Does Alcohol Make You More Violent?

There are strong links to alcohol and violent behaviour, in the United Kingdom (UK) alcohol and offending behaviour is a very common occurrence. Accident and Emergency departments see a large increase in those who have incurred wounds fighting over the weekend, and often drinking alcohol in large amounts has been highly implicated as the cause.

Alcohol has also played a part in more serious crimes. Recently Netflix aired a TV show named “Dahmer”, which depicts the life of Jeffery Dahmer the serial killer and his heinous crimes.  One thing that is shown throughout the show is Jeffery Dahmer drinks heavily and consistently from his high school years up until the point he was caught by the police.

This was true to the fact; Jeffery Dahmer drank throughout his life and probably was an alcoholic of sorts. In the graphic novel “My Friend Dahmer”, written by John Backderf, who was a childhood friend of Jeffery. Backderf shares that towards the end of his schooling at high school Jeffery drank frequently and appeared to be drunk at school. This was also depicted in the film of the same title. Later during confession to his crimes Jeffery confessed that he’d often drink until black out drunk and had sometimes unintentionally killed his victims.  This is unlikely for some, as a lot of his killing was pre-meditated.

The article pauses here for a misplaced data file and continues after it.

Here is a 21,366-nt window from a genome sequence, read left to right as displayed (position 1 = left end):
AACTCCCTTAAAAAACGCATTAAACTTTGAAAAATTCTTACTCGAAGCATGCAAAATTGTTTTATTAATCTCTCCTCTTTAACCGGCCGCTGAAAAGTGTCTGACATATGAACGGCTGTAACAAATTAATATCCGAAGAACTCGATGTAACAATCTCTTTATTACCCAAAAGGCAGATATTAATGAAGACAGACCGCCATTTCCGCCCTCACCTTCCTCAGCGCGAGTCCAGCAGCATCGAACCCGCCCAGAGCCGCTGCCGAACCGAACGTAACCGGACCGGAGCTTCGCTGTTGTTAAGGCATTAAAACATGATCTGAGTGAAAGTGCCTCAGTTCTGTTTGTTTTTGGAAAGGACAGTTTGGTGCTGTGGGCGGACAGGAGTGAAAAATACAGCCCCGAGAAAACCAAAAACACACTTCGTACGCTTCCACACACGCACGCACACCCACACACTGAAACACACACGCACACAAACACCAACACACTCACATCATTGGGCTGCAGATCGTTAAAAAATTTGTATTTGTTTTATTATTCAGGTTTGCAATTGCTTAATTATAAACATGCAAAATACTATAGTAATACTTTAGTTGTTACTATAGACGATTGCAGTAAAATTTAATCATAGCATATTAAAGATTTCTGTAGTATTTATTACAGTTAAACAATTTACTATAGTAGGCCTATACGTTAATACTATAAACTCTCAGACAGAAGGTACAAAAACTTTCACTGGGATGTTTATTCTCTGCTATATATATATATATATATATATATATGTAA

A lot of people prone to anti-social behaviour have a tendency towards substance use disorders of some kind, not always addiction but certainly a tendency to throw caution to the wind in taking drugs and drinking too much. Roughly around 90% of those who have been jailed who have an anti-social personality disorder and high psychopathic traits have a substance use disorder.

During the 1970s to 1990s there was a huge surge in football violence across the UK, the finger was pointed at cocaine and alcohol as a fuel for gangs to become out of control. Whilst the alcohol and drug consumption was certainly to a high volume, it’s debatable about what really fuelled this period.